“Continued Supply of Material and Constancy of Profile: A further experiment was made by adding a small but continuous supply of fresh material to the shelf after a mature beach had been thrown up. This was intended to imitate the accumulation of material by coastwise drift. The effect was that the whole beach advanced seawards, but its profile remained entirely unchanged. The topmost surface, previously a narrow ridge, became a flat horizontal table as the beach top moved forward.”
If it is assumed that the coast will advance parallel to the present line and that the under-water profile out to seven fathoms will remain substantially as at present, then the storage will be approximately 300,000,000 cubic yards, or adequate for 60 or 70 years, and it may even last 100 years if consideration is given to the fact that some of the drift material is always being ground fine enough to float away into deep water beyond the influences which cause coastal drift, and this tendency would be encouraged by the halt in northward progress and the grinding caused by the run of the waves along the mole and
the headland from the sea towards the shore. It may be contended that a mole half a mile long, which with the present promontory will make a groyne projecting 4,000 ft. beyond the average run of the Nine Mile Beach, will not stop all or even a very substantial proportion of the coastal drift which earlier in the paper has been mentioned as moving over a very wide belt, perhaps 8,000 ft. wide. Notwithstanding the statement by Mr. Zahrtman that on the coast of Jutland the sand moves on a belt 8,000 ft. wide extending into 60 ft. of water and that it moves equally throughout this belt, the author is of the opinion that there is much more transport of material where the water is violently agitated by the breakers than there is in deeper water beyond wave break. The Vizagapatam experience supports this view.
The fact that variations of depth are disclosed by successive soundings in deep water shows that material does travel in these depths, but the movement there is slow, and until the steady advance of the coastline and consequent rise of the sea bottom brings the present deep bottom up to such a level that it is affected by wave action no great disturbance and forward movement of the sand can be expected. The depth into which the suggested groyne would project is between 30 and 35 ft., and if the slope of the ocean three-quarters of a mile off shore along the beach south of the groyne remained substantially as it now is, the shoreline would have to advance 2,700 ft. before the depth in line with the end of the groyne was reduced to such a figure as would permit of the passage of a major portion of the Coastal drift around its end. (See Pigs. 3B, 7, 8 and 9.)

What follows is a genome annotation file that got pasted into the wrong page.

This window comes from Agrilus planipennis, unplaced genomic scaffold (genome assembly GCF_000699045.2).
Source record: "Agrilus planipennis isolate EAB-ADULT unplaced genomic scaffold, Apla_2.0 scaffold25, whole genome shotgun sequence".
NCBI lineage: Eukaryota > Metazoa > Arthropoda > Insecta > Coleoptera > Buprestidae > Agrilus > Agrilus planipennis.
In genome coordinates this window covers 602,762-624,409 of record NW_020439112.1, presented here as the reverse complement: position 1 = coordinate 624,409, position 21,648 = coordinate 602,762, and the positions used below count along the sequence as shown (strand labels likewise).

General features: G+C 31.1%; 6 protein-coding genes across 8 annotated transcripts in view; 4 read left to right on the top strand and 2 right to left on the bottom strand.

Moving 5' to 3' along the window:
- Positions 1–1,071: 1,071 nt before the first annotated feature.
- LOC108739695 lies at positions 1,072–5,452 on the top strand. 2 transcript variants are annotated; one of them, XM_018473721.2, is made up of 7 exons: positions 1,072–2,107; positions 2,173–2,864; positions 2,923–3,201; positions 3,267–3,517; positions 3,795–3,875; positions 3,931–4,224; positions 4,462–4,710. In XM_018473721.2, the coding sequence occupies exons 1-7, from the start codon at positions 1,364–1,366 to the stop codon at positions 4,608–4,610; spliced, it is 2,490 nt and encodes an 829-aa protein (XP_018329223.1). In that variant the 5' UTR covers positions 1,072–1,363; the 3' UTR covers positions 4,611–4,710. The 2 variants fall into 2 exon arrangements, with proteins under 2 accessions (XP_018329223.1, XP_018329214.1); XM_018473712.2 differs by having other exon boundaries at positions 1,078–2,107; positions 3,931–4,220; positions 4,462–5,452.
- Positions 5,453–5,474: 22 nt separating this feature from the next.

Such portion of the total drift as passes up the coast in water deeper than 30 ft. would continue to do so, but this should have little if any effect on the Westport bar, the 30 ft. contour being about half a mile seaAvard of the end of the breakwater, while the forces of nature should cause material in that and greater depths to roll seaward rather than up the slope of the bottom towards the beach. Even if after passing the groyne this deep-water material did work in to the shore, its volume would be small compared with the mass which now travels in the breakers (ef. Hokitika, where an accumulation between two groynes, six chains apart, of 10,000 cubic yards was observed in one tide in 1917).
The amount of storage on the Nine Mile Beach is such that even if there were an error of 100 per cent, in the quantity of the littoral drift, or if the required projection of the groyne were twice as great as has been assumed—in other words, if half a mile of groyne only stopped half as much as has been set out above—there would still be 30 years in which to pay off the whole of the capital cost; which would be in accordance with sound finance. As the site of the work would be unprotected by any physical features from all storms, the groyne would need to be very substantial, but, on the other hand, it not being connected with any navigation channel, the fact that in a record-breaking storm it was washed down or breached would not be disastrous, as would a similar occurrence on the moles enclosing the harbour entrance. Experience is available as to what is necessary in the works at both Westport and Greymouth, so that there is no
Fig. 8.—Old Sandy Beach oriented by Coastal Drift and Point North of Tauranga Bay. Tauranga Island is now a Point. (For more ancient shore, see Fig. 11.) Scale: 2 miles = 1 inch.
need for trepidation. Damage by storm would only affect the portion assailable by the waves and this could be later restored, and the base would still be effective as a drift retainer in the meantime.
Benefit from such a work would be obtained long before it was completed. This was proved at the commencement of the Westport Harbour works in 1887 and again when the 360 ft. extension was carried out in 1915–16 (see Fig. 3A).
The foregoing sets out the past history and the difficulties in connection with the port of Westport and indicates various ways in which improvements may be effected.
Taking these possibilities seriatum and indicating their costs and advantages, it should be possbile to arrive at a conclusion as to which, if any, should be adopted.